This issue, photo pro Mario Vitalini examines various crowd-pleasing subjects you absolutely must have in your portfolio.
Underwater photographers are slightly obsessed with finding rare and unique subjects, the ones that very few have had the chance to photograph. And I’m no exception. But when I show my pictures to friends and family, the photographs that elicit the strongest reactions are not those hard to find, elusive beasts, but rather the classic and well-known subjects.
Let’s focus on five classic crowd-pleasers that, in my opinion, should be in every underwater photographer’s library. This is a warm-water wishlist that will form a solid foundation to your portfolio.
Thanks to Finding Nemo, clownfish have become arguably the most-popular reef residents. Unfortunately, taking a good photo of this charismatic fish can be a bit tricky. They are fast-moving subjects, swimming in and out of their anemone, and rarely stop to pose. The key when photographing clownfish is patience.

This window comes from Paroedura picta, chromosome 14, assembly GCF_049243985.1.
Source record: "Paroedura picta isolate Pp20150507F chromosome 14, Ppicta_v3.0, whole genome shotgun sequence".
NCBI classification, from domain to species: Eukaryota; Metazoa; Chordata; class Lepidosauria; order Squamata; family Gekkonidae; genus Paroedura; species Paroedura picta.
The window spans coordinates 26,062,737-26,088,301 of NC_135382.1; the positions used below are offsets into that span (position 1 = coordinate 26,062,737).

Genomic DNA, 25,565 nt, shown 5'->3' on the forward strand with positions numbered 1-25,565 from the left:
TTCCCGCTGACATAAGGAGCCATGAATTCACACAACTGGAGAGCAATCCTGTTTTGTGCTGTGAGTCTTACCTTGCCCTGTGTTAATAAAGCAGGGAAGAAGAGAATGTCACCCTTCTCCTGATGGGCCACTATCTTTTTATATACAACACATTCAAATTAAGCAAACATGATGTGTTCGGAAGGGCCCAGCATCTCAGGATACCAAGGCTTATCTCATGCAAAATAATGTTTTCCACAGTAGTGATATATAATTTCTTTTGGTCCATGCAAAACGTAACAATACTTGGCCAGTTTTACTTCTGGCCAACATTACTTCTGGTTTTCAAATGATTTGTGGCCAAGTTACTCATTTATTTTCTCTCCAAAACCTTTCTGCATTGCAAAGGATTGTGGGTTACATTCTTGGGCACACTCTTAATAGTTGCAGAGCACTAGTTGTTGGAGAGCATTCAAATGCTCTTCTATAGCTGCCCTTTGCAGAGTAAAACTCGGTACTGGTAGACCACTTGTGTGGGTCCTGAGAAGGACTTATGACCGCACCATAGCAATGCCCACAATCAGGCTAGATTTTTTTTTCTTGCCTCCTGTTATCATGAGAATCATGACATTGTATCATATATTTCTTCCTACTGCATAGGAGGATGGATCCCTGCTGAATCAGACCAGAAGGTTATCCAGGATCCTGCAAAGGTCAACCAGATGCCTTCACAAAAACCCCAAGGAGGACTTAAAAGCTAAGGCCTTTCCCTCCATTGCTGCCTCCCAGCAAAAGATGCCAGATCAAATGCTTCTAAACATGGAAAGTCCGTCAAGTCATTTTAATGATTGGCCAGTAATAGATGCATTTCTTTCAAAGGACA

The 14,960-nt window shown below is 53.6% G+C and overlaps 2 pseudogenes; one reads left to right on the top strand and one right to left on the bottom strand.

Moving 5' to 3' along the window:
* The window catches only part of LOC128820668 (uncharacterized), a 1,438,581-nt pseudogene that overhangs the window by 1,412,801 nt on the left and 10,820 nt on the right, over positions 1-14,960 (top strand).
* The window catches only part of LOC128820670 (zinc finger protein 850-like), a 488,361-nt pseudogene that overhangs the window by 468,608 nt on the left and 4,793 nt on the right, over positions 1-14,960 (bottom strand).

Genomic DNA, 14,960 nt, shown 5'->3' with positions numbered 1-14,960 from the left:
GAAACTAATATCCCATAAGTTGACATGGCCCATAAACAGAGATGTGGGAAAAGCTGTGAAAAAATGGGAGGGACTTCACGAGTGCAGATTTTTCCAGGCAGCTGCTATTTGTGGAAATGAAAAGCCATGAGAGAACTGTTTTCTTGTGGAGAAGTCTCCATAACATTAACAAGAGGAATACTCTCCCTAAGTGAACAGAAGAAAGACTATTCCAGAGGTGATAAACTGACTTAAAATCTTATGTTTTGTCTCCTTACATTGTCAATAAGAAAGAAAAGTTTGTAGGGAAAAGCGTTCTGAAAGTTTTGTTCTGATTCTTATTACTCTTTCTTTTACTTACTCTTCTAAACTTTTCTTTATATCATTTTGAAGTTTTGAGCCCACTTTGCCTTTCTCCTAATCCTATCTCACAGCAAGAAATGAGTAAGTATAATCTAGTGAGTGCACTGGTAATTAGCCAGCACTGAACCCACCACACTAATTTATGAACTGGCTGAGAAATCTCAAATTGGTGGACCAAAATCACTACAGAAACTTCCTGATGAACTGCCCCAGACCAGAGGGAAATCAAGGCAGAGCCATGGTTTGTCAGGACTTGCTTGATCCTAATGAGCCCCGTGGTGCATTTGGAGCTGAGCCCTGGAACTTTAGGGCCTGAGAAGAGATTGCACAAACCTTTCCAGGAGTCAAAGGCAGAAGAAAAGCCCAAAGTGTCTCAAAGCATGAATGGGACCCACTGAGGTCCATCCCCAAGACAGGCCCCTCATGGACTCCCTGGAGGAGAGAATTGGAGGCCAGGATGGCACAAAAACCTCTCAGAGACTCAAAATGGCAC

It is worth finding the right fish and spending some time with it. As you approach the anemone, clownfish see you as a threat and will try to protect their home. Fortunately, they have a relatively bad memory and after a while calm down. I try to find the right position and composition you want, take a couple of test shots to confirm the background exposure and when everything is ready, just wait for the clownfish to swim into the right position. Fire!
If your clownfish is not sitting on a pretty anemone, you can play with depth of field so you can keep environmental context without the distracting background.
Another emotive character is a friendly turtle. It is hard not to smile when you see a picture of these gentle creatures. Generally speaking, turtles are relaxed creatures and fairly easy to approach. When you see one on the reef, swim slowly and don’t make any sudden movements, otherwise it may get spooked. Feeding time is a great time to photograph turtles.